Monday, December 07, 2009

What is Sumanth Prabhaker reading?

The current featured contributor at Writers Read: Sumanth Prabhaker, author of A Mere Pittance and the founding editor of Madras Press.

His entry begins:
I just finished Underground, Haruki Murakami’s exploration of the 1995 Tokyo gas attack. It was the only English-language book of his I hadn’t yet read, so I probably came to it with certain expectations; readers familiar with his work know enough to look out for cats and disappearing women and vertical movement and so many other things that seem to occupy his brain. And the event at the heart of the book does hold some things in common with his fiction — a world beneath the surface, the struggle to understand how to behave in the aftermath of a mysterious event. Even the images are comfortable within his library, especially that of the masked cult members releasing their zipper-lock packets of liquid sarin onto the floors of the subway cars, wrapped in newspapers, and poking at them repeatedly with the sharpened tips of umbrellas. But Underground ends up accomplishing something very different than any of Murakami’s other books, in part due to the inclusion of himself as a character in the story. I’m sure he’d hate to hear this, because the focus of the book is very clearly on the victims, survivors, and perpetrators of the attack; my attention, however, was on him, and on parsing his attempt to get to the bottom of why this event took place and what it means and how it has affected the surrounding culture. Possibly even more fascinating than the recollections of the relevant parties are Murakami’s mini-profiles of the interviewees, which he includes before each new section. About one person he says, ‘Just to look at him is to see the very model of a good citizen.’ He describes...[read on]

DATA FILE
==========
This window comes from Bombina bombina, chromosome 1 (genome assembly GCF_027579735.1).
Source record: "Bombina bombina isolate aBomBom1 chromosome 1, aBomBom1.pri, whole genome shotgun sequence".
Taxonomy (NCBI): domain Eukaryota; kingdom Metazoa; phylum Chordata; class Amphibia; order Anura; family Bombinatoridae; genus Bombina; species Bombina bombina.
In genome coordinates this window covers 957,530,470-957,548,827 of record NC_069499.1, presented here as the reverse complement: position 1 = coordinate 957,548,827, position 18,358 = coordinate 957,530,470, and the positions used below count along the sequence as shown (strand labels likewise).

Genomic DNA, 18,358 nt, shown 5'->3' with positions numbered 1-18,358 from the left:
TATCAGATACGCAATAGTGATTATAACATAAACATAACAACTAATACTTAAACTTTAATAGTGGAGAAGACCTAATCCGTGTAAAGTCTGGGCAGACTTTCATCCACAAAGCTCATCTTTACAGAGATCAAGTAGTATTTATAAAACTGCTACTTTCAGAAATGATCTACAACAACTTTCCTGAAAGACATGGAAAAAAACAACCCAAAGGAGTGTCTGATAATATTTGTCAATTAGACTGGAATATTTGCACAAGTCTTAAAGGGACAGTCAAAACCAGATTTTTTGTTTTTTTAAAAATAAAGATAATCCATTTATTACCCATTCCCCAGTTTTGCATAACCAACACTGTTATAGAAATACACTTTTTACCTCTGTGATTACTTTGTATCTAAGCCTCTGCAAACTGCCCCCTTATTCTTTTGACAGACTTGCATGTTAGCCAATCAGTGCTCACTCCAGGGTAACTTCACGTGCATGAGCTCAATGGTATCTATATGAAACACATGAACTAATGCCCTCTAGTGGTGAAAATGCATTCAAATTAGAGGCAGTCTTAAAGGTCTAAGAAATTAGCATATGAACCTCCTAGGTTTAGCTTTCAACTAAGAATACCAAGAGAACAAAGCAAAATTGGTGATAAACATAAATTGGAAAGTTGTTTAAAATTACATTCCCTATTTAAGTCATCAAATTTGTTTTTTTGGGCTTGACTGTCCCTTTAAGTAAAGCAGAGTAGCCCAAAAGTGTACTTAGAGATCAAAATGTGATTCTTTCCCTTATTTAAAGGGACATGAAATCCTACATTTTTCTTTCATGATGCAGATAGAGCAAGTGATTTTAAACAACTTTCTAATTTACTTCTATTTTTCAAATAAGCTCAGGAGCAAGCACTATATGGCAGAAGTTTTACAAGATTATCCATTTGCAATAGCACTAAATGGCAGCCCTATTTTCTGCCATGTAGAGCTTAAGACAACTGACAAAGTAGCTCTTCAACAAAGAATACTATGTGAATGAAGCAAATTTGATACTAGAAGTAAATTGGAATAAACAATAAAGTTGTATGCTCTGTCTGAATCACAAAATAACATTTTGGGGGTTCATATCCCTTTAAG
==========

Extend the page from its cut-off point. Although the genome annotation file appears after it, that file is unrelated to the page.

Sumanth Prabhaker’s A Mere Pittance transcribes a long telephone conversation between a young woman stranded in India and her older boss and partner across the world. As she relates to him the story of a metaphysical experience she endured, trapped beneath a fallen armoire in a strange hotel, their relationship becomes a creature all its own, beyond their control. And as it moves, they speak only to the traveling voice of each other, driven by the possibility of connecting wires, and the melancholy of inhabiting a body.

The Madras Press is a non-profit imprint that publishes individually bound short story- and novella-length booklets and distributes the proceeds to a network of charitable organizations selected by its authors.

Writers Read: Sumanth Prabhaker.

--Marshal Zeringue